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New Indian Creek Elementary gets approval

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A mother worries each day about her third-grade child who has asthma, but those concerns are heightened when she sends him to his elementary school because of air quality.

Her husband works for the White River Township Fire Department and has participated in school shooter training, and he has concerns over the safety of the entrance to Indian Creek Elementary School.

Five residents spoke during a Nineveh-Hensley-Jackson Schools public hearing on an addition to the intermediate school that would allow the elementary school to move there. The school board voted 3-2 to approve the $10 million project.

Board members Kathy Vest, Judy Misiniec and Greg Waltz voted for the project. Kevin Parks and Joey Dallas voted against the project.

Parks said he opposes the project because the district spent $1 million on upgrades to the elementary school, and he doesn’t think the building is in that bad of shape. He’s also heard concerns from downtown business owners on what would happen to the elementary school building when the addition at the intermediate school is built.

Part of the elementary school building is only 20 years old and should not be discarded. Upgrades to the building would make more financial sense, Dallas said.

Juliana Saucier has a third-grade student at Indian Creek Elementary School. Her son has asthma and has to take four treatments a day. The air quality in the old school makes his asthma worse, she said.

“I’d like to think my child has a healthy quality of air when you send him to school,” she said. “That’s something a parent should not have to worry about.”

The 53,628-square-foot addition would include 22 classrooms, an art room, a media room, two special education classrooms, administration offices and a 6,600-square-foot gym. The construction would add a separate area for buses and parents to pick up students. Currently, parents have to line the neighboring streets of the elementary school and wait for the buses to leave.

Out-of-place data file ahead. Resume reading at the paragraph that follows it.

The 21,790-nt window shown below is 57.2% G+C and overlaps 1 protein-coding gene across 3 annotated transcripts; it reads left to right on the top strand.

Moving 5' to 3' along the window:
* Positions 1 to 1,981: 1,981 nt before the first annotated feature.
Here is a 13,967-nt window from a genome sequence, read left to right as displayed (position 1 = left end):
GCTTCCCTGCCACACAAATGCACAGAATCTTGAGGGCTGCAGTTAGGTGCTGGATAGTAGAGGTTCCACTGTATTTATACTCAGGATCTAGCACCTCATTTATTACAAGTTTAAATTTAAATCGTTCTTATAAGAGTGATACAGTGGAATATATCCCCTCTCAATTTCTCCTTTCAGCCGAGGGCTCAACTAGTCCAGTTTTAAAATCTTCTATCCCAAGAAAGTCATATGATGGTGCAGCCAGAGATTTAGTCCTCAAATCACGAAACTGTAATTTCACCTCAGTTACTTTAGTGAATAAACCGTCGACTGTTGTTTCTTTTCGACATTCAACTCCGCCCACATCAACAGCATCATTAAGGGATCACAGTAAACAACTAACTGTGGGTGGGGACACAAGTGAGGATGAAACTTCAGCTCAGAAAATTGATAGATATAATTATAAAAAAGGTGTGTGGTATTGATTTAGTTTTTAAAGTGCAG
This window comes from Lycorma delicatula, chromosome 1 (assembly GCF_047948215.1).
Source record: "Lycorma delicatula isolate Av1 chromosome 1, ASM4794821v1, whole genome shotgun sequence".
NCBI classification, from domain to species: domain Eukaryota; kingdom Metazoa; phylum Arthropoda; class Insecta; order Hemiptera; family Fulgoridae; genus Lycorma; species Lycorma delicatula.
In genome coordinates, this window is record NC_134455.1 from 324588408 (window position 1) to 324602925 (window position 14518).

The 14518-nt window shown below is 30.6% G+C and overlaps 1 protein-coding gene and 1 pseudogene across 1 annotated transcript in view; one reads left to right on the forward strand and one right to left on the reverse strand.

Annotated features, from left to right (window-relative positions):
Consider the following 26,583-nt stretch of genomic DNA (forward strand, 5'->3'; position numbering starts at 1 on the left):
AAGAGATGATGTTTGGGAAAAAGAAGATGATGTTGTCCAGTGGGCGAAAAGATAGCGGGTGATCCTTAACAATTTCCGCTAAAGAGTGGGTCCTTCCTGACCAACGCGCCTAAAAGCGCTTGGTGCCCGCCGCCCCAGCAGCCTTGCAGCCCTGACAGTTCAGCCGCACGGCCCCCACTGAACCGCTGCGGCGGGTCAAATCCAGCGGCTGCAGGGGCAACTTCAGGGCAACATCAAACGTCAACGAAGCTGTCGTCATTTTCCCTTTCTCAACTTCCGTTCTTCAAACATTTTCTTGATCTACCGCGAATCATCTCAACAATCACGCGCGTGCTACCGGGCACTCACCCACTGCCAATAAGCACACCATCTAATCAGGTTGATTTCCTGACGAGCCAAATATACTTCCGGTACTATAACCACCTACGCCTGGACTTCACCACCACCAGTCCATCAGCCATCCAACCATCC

The $10 million project would not raise taxes because debt for previous high school renovations will be paid off at the same time the school district would borrow money for the new project, interim superintendent Becky Courtney-Knight said.

In 2009, the school district proposed spending $26 million to renovate the elementary, middle, and high schools, but voters rejected the proposal in a public referendum. As long as the project remains at a cost of $10 million or less, a referendum is not required.

Resident Sam Hoagland Sr. said a referendum should be done for the school project.

Residents can still oppose the project.

Opponents of the school project have 30 days to collect 100 signatures of registered voters who live in the school district. Once those signatures are verified by the county clerk, a petition race would begin.

Both opponents and supporters of the project would gather signatures, and whichever side has the most wins, Courtney-Knight said.

Parks expects the 100 necessary signatures will be gathered based on residents he has talked to. But he’s not sure opponents would get enough signatures to win the petition race, he said.

Kelly Neal used to work in the elementary school and said the air quality in the building contributed to her having to undergo sinus surgery.

“We have to be thinking about the health and safety of our children,” Neal said. “That should matter to all of us. It should be automatic and not a concern.”

Dale Saucier is the training chief for the White River Township Fire Department and has concerns over the school’s entrance. He has participated in active shooting drills and said the school’s entrance is not secure. The doors to the building are locked, and visitors must be let in by someone in the main office. But once inside the building, visitors see a hallway that has a rope blocking it and a sign pointing them to the main office.

“Once you get in those doors you can go anywhere,” Saucier said.

After the construction, the school’s entrance would lead to the main office, eliminating the ability for visitors to quickly get to classrooms in the school, architect Terry Lancer said.

The current building has several ramps that are too steep under the American with Disabilities Act, and most restrooms are not accessible. Those problems would be resolved with the one-level addition, Lancer said.

The school district would have several options on what to do with the current school building, including allowing the Hensley Township trustee to have the building for recreational use, allowing a charter school to move in after two years or continue to use it for educational activities, board attorney Roger Young said.

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